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Image: Photos from Spring/Summer 2012 SFSU Mag

A Very Good Year

Photo of Layla FanucciWine and art: When Rob and Layla took Guido and his wife Matilda out to dinner, Guido brought his own wine in a mason jar, "hidden in his jacket," Rob recalls with a laugh. "No corkage fee."
Layla taught music for 25 years before a trip to an art supply store changed her trajectory. Her cityscapes grace the pages of a book just out from the Walter Wickiser Gallery. Photo by Chick Harrity.

 

Joel Peterson, who founded Sonoma's highly successful Ravenswood Winery, which produces about 800,000 cases of a year, is known as the "godfather of Zinfandel." He praises Charter Oak's wines. The process that Fanucci uses, he says, "harkens back to the core winemaking tradition that developed through trial and error over time and most often produced the most interesting, soulful wines." He finds those qualities in Fanucci's Zinfandels. "They clearly come from the heart, which is exactly what you want wine to do."

Layla's paintings are a labor of love, too. She quit teaching music in 2000 to pursue her other passion. Initially inspired by Matisse and Picasso, she developed a fluid, dynamic style of her own, creating dense, abstracted cityscapes with four to five layers of color and black-lined imagery. Bits of Manhattan skyline, for example, appear in the brimming surface of "Barcelona."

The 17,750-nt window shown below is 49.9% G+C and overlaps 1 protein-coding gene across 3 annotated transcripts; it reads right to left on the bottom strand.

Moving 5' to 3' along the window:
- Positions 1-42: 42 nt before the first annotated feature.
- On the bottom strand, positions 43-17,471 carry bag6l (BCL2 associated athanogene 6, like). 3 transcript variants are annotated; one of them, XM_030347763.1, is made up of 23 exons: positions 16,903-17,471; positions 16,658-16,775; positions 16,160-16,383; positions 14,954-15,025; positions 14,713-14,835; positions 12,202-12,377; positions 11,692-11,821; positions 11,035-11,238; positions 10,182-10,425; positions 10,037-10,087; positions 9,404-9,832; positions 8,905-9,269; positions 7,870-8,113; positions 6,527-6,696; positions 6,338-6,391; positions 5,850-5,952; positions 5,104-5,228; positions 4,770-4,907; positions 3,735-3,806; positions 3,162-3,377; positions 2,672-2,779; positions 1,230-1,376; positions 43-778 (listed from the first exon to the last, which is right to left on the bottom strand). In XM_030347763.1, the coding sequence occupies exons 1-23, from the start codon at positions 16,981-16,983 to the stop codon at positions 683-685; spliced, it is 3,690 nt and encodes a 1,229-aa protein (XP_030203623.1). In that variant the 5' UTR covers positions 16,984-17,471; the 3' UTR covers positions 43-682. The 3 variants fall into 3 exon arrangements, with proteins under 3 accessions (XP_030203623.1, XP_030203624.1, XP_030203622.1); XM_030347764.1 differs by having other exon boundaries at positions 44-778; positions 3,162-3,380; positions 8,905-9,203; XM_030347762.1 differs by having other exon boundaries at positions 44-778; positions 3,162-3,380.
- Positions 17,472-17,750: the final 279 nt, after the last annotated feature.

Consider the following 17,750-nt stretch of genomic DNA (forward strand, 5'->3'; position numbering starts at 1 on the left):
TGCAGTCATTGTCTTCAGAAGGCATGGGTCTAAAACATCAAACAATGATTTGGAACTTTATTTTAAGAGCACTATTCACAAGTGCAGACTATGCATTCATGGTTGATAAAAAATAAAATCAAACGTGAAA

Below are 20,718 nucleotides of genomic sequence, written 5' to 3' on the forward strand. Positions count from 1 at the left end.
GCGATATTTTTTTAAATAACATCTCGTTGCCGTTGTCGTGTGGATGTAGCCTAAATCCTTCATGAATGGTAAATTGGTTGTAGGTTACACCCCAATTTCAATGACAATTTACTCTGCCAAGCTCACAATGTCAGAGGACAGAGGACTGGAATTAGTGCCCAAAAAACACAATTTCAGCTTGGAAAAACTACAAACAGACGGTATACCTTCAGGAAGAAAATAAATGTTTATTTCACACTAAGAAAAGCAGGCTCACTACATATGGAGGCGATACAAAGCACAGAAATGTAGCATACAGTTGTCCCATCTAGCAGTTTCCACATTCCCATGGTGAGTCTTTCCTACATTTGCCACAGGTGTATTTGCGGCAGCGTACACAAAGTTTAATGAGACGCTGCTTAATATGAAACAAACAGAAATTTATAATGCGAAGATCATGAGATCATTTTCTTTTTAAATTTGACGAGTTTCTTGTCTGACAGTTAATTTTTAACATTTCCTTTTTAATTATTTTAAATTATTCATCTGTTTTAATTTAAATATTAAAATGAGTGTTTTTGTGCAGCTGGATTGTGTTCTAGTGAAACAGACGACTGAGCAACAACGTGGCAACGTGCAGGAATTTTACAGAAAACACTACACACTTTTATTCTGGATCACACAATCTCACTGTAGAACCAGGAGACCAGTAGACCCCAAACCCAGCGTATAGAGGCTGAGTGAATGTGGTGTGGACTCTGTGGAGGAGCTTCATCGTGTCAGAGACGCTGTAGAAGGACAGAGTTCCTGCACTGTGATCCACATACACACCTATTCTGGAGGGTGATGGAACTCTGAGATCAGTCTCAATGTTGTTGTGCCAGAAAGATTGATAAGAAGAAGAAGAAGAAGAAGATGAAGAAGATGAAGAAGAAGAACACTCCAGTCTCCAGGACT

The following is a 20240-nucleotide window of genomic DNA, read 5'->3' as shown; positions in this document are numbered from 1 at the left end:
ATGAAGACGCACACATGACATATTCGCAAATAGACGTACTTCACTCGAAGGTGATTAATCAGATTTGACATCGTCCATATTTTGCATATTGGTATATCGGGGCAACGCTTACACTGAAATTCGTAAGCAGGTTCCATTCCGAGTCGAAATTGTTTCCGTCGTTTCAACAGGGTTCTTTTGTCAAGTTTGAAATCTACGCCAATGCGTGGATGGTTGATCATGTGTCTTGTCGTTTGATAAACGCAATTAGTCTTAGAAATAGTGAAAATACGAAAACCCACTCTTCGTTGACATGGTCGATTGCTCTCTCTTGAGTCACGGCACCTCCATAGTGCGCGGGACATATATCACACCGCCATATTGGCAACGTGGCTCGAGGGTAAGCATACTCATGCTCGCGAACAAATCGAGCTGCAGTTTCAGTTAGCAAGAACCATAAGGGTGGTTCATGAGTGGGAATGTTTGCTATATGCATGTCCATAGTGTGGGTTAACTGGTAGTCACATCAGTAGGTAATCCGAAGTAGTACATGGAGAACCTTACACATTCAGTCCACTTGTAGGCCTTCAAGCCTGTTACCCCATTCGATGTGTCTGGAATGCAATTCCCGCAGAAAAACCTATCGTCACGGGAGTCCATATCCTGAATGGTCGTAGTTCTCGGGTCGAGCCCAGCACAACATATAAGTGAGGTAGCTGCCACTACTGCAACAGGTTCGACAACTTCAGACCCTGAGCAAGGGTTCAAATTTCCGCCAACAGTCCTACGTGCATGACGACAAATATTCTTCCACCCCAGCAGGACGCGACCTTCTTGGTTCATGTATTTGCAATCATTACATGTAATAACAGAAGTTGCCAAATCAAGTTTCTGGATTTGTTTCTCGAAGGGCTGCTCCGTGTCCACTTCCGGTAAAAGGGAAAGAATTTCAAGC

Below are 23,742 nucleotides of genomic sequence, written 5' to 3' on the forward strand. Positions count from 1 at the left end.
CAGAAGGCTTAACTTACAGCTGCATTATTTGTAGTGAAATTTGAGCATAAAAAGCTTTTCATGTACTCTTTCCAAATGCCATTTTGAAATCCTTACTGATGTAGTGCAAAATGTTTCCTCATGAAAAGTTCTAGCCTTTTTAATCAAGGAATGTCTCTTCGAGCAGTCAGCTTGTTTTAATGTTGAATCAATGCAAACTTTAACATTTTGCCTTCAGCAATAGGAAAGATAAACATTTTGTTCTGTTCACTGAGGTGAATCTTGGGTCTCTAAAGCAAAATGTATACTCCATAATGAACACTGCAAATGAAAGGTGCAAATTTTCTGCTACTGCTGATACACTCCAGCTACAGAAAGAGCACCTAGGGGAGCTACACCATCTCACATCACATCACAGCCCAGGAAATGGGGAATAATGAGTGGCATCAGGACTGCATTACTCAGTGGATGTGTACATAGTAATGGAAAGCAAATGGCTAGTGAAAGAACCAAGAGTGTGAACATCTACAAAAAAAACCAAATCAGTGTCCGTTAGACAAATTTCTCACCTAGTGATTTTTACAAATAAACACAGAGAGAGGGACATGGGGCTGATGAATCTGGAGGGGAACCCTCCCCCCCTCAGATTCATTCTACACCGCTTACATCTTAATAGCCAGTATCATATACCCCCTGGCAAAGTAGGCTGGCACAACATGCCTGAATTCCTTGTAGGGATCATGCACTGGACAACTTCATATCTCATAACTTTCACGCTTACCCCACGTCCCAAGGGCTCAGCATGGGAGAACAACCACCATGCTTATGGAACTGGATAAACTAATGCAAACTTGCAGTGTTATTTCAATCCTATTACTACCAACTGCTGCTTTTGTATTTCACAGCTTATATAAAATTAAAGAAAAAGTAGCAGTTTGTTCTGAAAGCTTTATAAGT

Photo of artwork by Layla FanucciPhoto by Gabriela Hasbun.

"All the layers bleed through, and it creates that luscious canvas. It gives you depth and texture," says Layla, who has exhibited at Morocco's Le Musée de Marrakech and New York's Walter Wickiser Gallery, which recently published a book of her work, "City of Dreams Unabridged, 1999-2011."

The paintings, based on photographs and her experience of Florence, Paris and other places, portray "my version of a city," she says, gazing at a huge canvas titled "City of the World, Opus 5."

"When I go to a city, this is what I feel. I feel a little bit claustrophobic, but I love the excitement and energy," adds the artist, a native San Franciscan who grew up on the Peninsula and thrived on the urban energy at SF State.

Photo of an art collection by Layla Fanucci

"I loved the diversity there, people from different cultures and backgrounds. It gave me a different perspective on life and the world. That was my foundation."

For the Fanuccis, the arduous process of creating art and wine is intertwined, a joyous family endeavor that produces what Rob calls food for the soul. Making wine, he says, "is like painting. You make it with your own hands. There's a special enjoyment when you drink it." Like Layla's art, "it's a celebration of life."

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